Re: Attempted summary of suspend-blockers LKML thread, take two
From: Brian Swetland
Date: Thu Aug 05 2010 - 09:41:48 EST
On Thu, Aug 5, 2010 at 6:18 AM, <david@xxxxxxx> wrote:
> On Wed, 4 Aug 2010, Paul E. McKenney wrote:
>> Continuing to rush in where angels fear to tread...
> here here :-)
>> o Â Â Â "PM-driving application" are applications that are permitted
>> Â Â Â Âto acquire suspend blockers on Android. ÂVerion 8 of the
>> Â Â Â Âsuspend-blocker patch seems to use group permissions to determine
>> Â Â Â Âwhich applications are classified as power aware. ÂMore generally,
>> Â Â Â ÂPM-driving applications seem to be those that have permission
>> Â Â Â Âto exert some control over the system's sleep state.
>> Â Â Â ÂNote that an application might be power-oblivious on one Android
>> Â Â Â Âdevice and PM-driving on another, depending on whether the user
>> Â Â Â Âallows that application to acquire suspend blockers. ÂThe
>> Â Â Â Âclassification might even change over time. ÂFor example, a
>> Â Â Â Âuser might give an application PM-driving status initially,
>> Â Â Â Âbut change his or her mind after some experience with that
>> Â Â Â Âapplication.
> One thing that I think it's important to document here is theinformation
> that Brian provided in response to your question about how many (or actually
> how few) applications fall into this catefory
I think I need to clarify here. When I say "app" in the context of
Android, I mean "an application running under the Android app model --
sandboxed under a per-app or app-group uid", not "a process". The
vast majority of processes on an Android device are "apps" in this
sense, but some (usually low level services or daemons) are not. Also
I use "wakelock" as a place holder for "suspend blocker" or whatever
exact API we're trying to hash out here, because it's shorter and I'm
Any app may obtain a wakelock through the standard Android APIs,
provided it has permission to do so. In the current implementation,
apps obtain wakelocks via making a binder RPC call to the power
manager service which tracks high level wakelocks (for apps!) and
backs them by a single kernel wakelock. Access control is at the RPC
level. This implementation could be changed to have the app API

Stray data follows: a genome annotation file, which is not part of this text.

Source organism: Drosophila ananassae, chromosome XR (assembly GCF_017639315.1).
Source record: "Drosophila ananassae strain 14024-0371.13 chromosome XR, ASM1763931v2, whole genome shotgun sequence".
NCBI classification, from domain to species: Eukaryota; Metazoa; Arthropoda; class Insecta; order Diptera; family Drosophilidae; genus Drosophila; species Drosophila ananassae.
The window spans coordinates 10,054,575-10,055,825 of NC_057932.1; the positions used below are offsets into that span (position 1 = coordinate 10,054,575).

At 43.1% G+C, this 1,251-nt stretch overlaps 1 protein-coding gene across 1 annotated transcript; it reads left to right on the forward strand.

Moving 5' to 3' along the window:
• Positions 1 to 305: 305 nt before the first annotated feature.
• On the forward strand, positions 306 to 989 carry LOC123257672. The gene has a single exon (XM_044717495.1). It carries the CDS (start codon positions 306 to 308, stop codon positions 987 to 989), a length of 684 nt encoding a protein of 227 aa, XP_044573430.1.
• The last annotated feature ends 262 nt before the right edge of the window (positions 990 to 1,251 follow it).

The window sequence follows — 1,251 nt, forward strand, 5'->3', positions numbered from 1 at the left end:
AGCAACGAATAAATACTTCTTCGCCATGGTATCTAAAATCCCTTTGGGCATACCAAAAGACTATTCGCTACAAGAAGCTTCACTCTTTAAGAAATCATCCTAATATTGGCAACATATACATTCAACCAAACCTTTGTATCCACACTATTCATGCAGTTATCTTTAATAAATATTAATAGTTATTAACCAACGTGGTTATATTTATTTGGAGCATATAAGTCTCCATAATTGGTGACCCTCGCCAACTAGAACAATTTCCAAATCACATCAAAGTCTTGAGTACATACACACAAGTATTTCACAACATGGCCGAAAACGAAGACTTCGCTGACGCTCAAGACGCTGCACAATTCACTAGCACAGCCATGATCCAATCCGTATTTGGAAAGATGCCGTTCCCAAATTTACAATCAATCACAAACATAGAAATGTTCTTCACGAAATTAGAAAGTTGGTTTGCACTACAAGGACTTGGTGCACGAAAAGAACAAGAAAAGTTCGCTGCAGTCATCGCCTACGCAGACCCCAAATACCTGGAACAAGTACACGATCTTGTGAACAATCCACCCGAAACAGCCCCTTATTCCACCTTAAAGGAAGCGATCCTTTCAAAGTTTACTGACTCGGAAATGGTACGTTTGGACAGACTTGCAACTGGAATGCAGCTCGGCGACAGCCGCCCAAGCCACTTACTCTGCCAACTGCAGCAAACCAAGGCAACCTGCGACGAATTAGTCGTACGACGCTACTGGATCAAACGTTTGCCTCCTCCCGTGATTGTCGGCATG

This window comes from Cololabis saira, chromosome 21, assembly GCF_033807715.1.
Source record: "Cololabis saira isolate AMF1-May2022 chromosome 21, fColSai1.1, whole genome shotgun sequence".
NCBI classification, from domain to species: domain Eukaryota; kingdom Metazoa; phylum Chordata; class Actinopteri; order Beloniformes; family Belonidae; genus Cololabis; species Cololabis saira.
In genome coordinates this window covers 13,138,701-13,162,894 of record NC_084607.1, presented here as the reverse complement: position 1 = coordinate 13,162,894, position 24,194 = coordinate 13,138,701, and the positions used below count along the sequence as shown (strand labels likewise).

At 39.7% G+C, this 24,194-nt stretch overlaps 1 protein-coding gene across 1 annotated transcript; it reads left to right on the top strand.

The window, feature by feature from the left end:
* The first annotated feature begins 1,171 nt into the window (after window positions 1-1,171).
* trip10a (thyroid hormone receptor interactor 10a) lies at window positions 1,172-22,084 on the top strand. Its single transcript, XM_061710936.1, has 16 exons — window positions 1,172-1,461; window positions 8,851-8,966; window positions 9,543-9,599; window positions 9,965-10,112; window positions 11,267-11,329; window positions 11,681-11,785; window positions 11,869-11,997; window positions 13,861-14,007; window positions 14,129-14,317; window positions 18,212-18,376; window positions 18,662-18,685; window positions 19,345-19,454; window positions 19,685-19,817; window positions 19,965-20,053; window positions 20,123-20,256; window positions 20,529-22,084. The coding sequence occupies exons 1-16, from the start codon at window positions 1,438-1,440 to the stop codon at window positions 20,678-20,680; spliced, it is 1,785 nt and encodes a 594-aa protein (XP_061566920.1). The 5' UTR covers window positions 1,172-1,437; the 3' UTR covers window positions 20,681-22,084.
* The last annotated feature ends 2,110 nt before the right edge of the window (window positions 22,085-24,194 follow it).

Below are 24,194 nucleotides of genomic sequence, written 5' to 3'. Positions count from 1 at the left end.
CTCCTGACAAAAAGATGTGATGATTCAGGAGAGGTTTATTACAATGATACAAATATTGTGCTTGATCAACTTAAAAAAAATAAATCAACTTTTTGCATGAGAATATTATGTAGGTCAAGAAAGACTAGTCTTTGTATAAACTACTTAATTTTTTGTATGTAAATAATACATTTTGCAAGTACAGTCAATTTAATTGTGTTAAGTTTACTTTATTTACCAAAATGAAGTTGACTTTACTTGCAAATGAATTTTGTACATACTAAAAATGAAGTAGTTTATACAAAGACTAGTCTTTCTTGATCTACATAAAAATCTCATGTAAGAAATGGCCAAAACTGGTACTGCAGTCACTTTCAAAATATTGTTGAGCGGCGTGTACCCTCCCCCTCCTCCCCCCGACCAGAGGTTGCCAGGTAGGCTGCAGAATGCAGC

simply open /dev/suspendblock or whatnot, with access control enforced
by unix permissions (the framework would arrange for apps with the
android "can block sleep" permission to be in a unix group that has
access to the device).
For native services (native daemons that run "underneath" the android
app framework -- for example the media service, the radio interface,
etc), the kernel interface is used directly (ok, usually via a very
thin C convenience wrapper).
>> I should have asked this earlier... ÂWhat exactly are the apps'
>> compatibility constraints? ÂSource-level APIs? ÂByte-code class-library
>> invocations? ÂC/C++ dynamic linking? ÂC/C++ static linking (in other
>> words, syscall)?
> For Java/Dalvik apps, the wakelock API is pertty high level -- it
> talks to a service via RPC (Binder) that actually interacts with the
> kernel. ÂChanging the basic kernel<->userspace interface (within
> reason) is not unthinkable. ÂFor example, Arve's suspend_blocker patch
> provides a device interface rather than the proc interface the older
> wakelock patches use. ÂWe'd have to make some userspace changes to
> support that but they're pretty low level and minor.
> In the current model, only a few processes need to specifically
> interact with the kernel (the power management service in the
> system_server, possibly the media_server and the radio interface
> glue). ÂA model where every process needs to have a bunch of
> instrumentation is not very desirable from our point of view. ÂWe
> definitely do need reasonable statistics in order to enable debugging
> and to enable reporting to endusers (through the Battery Usage UI)
> what's keeping the device awake.
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